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Report of Frijda Lecture "Language is not an instinct!"
on July 7

Thursday July 7, 2005, prof. Michael Tomasello (Max Planck Institute for Evolutionary Anthropology, Leipzig) held the Frijda lecture as part of the Cognitive Science Summer school. Cognitive Science is a new interdisciplinary master at the Universiteit van Amsterdam.

Professor Tomasello, known for his contributions in developmental psychology, language acquisition, cultural psychology, and primatology, gave the third well-attended Frijda lecture, with the title 'Constructing a Language'. The Frijda lecture is part of the Summer school, which is being sponsored by NWO.

Tomasello is a great advocate of the role of nurture in language acquisition, as this was evident in his review of Steven Pinker's famous book 'The language instinct', which he entitled 'Language is not an instinct'. Many linguists, Pinker amongst them, have argued that the language input a child receives is insufficient to learn the complex grammar of a language - thus, the language capacity must mostly be innate. Others, including Tomasello, consider this as big mistake. According to them, there is no reason to assume that the abstract grammatical categories, which are being used to describe the language of adults (for example categories like verb, noun, preposition), actually have to be learned by infants. A child who knows the abstract concepts, should, after hearing the sentence (1) 'I throw the ball to the dog', be able to produce the next sentence 2) 'I bring my plate to the kitchen'. After all, both sentences are instances of the same scheme.

A growing number of experimental results (also from Tomasello's laboratory) show that this is not the case: a child could for example use the first sentence and at the same time never combine the expression 'to X' with the verb 'bring'. In the 'usage-based' account of language acquisition, learning takes place by picking up language expressions from the environment, without assuming an innate universal grammar. This interpretation has great consequences for the 'nature vs. nurture' debate. After all, until now linguistics has mostly advocated the first alternative, namely 'nature'.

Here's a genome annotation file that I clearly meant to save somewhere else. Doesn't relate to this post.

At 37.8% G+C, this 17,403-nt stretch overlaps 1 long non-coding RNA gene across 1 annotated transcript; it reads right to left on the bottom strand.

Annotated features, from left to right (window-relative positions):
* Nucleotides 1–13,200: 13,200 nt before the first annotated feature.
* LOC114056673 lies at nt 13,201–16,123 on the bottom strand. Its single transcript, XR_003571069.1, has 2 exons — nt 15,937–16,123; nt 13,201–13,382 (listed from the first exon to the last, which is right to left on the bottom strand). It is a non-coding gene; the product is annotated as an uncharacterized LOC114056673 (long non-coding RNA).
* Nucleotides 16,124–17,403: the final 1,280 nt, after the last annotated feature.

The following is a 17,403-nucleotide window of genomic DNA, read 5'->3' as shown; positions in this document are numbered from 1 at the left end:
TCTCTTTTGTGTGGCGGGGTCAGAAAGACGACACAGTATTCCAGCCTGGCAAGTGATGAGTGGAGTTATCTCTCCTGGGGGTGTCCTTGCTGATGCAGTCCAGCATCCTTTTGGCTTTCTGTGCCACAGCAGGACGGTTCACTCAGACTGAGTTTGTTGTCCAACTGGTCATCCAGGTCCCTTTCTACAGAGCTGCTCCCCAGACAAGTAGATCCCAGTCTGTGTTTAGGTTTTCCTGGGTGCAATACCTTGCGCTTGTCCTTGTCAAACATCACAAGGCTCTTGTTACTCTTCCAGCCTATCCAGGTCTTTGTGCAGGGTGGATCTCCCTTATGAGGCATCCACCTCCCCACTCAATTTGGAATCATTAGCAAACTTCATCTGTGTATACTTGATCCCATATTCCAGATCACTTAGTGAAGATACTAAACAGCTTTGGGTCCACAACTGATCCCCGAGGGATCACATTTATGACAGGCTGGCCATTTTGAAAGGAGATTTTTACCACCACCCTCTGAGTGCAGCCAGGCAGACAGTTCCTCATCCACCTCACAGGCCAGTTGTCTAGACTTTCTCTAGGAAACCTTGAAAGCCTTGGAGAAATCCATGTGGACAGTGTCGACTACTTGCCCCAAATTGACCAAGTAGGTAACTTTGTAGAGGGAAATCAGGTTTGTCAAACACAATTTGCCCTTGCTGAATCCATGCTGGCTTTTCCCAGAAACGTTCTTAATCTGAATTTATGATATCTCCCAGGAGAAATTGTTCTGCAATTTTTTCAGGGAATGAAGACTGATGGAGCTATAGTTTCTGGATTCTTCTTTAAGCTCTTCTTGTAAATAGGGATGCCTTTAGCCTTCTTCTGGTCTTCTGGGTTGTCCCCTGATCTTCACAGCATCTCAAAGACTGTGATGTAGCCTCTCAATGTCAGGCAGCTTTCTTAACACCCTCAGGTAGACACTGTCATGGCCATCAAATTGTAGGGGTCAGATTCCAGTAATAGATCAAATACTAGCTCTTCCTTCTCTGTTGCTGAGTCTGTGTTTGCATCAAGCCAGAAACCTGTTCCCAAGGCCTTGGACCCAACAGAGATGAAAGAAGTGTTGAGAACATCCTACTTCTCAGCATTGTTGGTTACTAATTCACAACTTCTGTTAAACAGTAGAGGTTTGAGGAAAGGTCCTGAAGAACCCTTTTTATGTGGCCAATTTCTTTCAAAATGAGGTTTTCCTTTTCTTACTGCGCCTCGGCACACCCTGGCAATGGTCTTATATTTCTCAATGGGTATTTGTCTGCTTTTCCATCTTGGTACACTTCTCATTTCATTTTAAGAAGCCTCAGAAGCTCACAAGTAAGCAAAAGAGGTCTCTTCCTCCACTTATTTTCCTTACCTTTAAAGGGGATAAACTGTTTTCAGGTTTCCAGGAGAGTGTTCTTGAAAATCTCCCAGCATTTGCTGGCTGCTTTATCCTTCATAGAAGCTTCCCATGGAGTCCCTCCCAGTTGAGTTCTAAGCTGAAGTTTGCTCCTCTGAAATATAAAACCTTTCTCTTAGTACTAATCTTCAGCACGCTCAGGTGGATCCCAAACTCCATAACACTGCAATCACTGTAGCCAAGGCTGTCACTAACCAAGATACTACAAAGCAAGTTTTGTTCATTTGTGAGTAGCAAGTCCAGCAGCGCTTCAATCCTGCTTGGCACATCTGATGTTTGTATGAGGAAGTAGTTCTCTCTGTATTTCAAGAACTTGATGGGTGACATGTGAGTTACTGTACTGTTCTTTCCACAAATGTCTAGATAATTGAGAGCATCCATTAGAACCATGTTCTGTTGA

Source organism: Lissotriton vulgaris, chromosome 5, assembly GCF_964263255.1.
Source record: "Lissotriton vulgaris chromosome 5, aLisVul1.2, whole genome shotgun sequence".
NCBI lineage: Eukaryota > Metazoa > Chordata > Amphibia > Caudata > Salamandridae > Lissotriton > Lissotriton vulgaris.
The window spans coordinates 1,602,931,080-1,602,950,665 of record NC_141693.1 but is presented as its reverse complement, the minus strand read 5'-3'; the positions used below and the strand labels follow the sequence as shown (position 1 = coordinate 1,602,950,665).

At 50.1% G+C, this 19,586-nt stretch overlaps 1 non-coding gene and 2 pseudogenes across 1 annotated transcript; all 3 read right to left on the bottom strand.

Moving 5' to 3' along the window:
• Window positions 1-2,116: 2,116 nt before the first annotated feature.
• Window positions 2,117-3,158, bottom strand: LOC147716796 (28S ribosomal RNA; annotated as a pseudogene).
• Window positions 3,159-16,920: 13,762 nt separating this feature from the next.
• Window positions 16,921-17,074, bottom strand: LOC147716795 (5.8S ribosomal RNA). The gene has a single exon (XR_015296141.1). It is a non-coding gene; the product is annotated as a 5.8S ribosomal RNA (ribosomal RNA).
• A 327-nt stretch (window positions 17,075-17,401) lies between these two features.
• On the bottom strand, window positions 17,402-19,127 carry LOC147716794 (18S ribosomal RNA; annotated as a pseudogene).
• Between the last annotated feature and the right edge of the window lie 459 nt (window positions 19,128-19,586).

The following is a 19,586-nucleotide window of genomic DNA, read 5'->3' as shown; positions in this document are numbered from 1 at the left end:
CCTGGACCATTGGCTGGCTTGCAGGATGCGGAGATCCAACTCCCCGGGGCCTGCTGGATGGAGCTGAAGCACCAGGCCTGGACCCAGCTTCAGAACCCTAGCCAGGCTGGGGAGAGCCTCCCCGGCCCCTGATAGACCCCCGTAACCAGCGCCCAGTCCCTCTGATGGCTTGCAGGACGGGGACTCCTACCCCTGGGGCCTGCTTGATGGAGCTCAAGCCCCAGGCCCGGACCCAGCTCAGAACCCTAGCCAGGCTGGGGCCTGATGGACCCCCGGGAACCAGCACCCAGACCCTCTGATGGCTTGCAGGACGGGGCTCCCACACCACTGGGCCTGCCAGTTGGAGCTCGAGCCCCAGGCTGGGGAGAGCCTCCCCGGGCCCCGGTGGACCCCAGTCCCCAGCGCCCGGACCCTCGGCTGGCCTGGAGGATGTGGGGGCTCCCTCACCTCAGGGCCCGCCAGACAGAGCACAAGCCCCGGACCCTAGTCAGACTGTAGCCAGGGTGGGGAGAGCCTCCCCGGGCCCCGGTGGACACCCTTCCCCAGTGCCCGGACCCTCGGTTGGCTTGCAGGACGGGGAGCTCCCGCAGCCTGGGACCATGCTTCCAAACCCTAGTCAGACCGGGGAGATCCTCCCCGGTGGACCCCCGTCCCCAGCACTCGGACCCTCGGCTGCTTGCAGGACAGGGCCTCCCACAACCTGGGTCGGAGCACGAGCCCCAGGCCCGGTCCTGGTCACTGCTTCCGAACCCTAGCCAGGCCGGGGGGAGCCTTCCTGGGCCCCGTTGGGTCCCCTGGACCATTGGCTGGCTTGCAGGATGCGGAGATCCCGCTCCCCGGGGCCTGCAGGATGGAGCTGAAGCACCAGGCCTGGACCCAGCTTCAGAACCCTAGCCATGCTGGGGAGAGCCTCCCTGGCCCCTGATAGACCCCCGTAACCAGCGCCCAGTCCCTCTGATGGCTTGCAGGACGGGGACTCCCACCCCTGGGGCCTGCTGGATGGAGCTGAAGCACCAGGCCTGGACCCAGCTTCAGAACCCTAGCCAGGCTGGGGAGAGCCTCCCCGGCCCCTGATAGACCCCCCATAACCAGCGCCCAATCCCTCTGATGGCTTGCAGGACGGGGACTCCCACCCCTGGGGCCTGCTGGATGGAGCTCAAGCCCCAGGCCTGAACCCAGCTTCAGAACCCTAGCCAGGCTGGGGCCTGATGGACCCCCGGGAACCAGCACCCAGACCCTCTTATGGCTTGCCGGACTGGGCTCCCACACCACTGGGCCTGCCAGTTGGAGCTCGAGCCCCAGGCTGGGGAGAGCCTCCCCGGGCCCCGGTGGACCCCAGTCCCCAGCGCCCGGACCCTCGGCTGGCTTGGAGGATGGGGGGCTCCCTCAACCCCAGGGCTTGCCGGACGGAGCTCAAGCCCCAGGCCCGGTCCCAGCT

Every year, the Cognitive Science Center Amsterdam (CSCA) appoints a prominent researcher in the field of cognition to be a visiting professor on the Frijda chair. The field of research of the professor determines the theme of the Summer school and the Symposium of that year. Furthermore, this professor gives the Frijda lecture, which aims to present an important topic in cognitive science to a wider audience.

Next year, Annette Karmiloff-Smith, professor of Neurocognitive Development at University College London, will be appointed to the Frijda chair. Karmiloff-Smith is well known for her contributions to cognitive development, language acquisition, developmental disorders, and cognitive models.

Cognition is an area of science, which is developing strongly. Processes like thinking, perception, learning etc. are being studied from different perspectives since ancient times. During recent years, there has been a growing interest in an intergrated perspective on cognition, hence why the Universiteit van Amsterdam has started the master course Cognitive Science in the Netherlands.

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Please note that this newsitem has been archived, and may contain outdated information or links.